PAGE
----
Progression of Alzheimer’s disease: variability and consistency: ontogenic models, their applicability and relevance

  • B. Reisberg
  • E. H. Franssen
  • L. E. M. Souren
  • S. Auer
  • S. Kenowsky
Part of the Journal of Neural Transmission. Supplementa book series (NEURAL SUPPL, volume 54)


Much has been learned about the clinical symptomatology of Alzheimer’s disease (AD) and ontogenic reciprocal relationships in the past few decades. It is now possible to describe and verify inexorable symptomatic sequences and corresponding temporal relationships. It is also possible to identify more variable symptoms in AD. Ontogenic models can be useful in providing a clearer understanding of the nature of AD symptomatology in terms of both consistency and variability. These models can also be informative in explicating the management needs of AD patients and the treatment possibilities of AD symptoms as well as the etiology of variability in AD symptoms.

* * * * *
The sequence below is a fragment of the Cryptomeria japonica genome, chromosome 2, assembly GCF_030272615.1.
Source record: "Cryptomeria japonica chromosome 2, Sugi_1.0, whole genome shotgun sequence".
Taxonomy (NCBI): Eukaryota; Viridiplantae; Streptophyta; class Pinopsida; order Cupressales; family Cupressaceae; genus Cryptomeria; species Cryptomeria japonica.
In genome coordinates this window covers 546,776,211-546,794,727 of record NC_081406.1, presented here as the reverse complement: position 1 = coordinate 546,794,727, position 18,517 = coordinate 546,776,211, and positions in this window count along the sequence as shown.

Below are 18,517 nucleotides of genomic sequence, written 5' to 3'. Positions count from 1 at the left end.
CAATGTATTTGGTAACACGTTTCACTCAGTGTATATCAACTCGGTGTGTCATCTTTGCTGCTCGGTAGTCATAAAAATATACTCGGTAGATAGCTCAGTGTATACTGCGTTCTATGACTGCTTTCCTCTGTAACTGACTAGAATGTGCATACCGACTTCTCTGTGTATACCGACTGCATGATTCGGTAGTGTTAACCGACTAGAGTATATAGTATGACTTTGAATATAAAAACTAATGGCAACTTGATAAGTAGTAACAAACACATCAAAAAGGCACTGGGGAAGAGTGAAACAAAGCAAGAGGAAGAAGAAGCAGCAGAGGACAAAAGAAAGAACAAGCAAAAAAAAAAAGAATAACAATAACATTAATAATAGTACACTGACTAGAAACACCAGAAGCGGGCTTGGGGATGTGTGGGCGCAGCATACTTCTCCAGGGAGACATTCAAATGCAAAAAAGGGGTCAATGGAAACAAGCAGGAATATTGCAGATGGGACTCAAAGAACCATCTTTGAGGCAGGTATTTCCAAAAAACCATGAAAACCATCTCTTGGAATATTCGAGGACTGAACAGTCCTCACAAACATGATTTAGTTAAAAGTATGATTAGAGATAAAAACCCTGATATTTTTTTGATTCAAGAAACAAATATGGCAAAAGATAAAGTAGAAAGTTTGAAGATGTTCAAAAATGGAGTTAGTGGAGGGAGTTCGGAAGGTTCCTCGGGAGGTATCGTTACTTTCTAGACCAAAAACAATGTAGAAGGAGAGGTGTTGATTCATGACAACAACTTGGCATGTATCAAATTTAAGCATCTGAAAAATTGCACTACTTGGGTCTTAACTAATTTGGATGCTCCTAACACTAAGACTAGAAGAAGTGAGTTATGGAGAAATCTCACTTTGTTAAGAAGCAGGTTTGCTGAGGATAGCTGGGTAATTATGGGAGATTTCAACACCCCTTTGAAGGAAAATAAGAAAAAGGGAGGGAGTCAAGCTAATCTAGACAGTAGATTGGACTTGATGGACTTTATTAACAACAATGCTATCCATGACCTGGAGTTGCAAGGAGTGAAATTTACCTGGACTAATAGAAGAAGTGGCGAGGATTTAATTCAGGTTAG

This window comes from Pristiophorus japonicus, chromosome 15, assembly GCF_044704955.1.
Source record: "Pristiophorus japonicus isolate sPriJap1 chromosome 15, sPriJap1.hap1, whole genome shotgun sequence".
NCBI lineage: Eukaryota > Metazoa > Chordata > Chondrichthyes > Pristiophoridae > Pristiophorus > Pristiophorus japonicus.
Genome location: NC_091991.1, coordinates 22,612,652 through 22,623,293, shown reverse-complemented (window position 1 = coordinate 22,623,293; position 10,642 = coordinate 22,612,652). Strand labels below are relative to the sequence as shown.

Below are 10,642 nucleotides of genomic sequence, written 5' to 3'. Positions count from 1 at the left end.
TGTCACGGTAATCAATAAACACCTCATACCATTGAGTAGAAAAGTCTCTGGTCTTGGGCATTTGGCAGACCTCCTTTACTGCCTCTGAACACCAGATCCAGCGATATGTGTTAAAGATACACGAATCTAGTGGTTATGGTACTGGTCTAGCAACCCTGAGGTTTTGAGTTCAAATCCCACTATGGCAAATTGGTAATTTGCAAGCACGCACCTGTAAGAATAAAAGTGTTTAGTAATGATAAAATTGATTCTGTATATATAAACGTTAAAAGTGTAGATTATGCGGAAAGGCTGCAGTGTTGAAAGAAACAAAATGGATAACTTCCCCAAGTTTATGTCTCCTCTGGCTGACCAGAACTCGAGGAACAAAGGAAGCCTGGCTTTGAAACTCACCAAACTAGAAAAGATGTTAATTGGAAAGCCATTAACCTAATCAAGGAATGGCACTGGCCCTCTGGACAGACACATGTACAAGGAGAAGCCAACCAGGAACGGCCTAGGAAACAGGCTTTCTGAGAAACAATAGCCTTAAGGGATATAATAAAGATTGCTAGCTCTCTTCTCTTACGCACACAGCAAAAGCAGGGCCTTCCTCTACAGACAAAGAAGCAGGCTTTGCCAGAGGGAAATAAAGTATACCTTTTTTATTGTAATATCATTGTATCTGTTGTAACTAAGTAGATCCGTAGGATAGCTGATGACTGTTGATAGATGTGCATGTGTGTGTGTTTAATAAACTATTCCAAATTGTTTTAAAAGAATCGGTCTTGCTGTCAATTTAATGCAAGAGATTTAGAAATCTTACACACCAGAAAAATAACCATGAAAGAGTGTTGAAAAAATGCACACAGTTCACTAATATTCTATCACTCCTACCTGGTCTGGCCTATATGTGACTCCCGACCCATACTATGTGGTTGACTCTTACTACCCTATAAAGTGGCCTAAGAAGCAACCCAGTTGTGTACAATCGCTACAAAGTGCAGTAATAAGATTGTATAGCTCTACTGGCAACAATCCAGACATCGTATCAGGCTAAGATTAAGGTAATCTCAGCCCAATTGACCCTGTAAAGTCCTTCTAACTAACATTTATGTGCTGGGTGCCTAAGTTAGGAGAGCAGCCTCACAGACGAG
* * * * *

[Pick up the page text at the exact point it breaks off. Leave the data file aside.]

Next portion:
Physical Threat Global Deterioration Scale Fast Stage Primary Degenerative Dementia Executive Functional Task 
These keywords were added by machine and not by the authors. This process is experimental and the keywords may be updated as the learning algorithm improves.


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Copyright information

© Springer-Verlag/Wien 1998

Authors and Affiliations

  • B. Reisberg
    • 1
    • 2
  • E. H. Franssen
    • 1
    • 2
  • L. E. M. Souren
    • 1
    • 2
  • S. Auer
    • 1
    • 2
  • S. Kenowsky
    • 1
    • 2
  1. 1.Alzheimer’s Disease Education and Resources ProgramNew York University Medical CenterNew YorkUSA
  2. 2.Zachary and Elizabeth M. Fisher Alzheimer’s Disease Education and Resources ProgramNew York University Medical CenterNew YorkUSA

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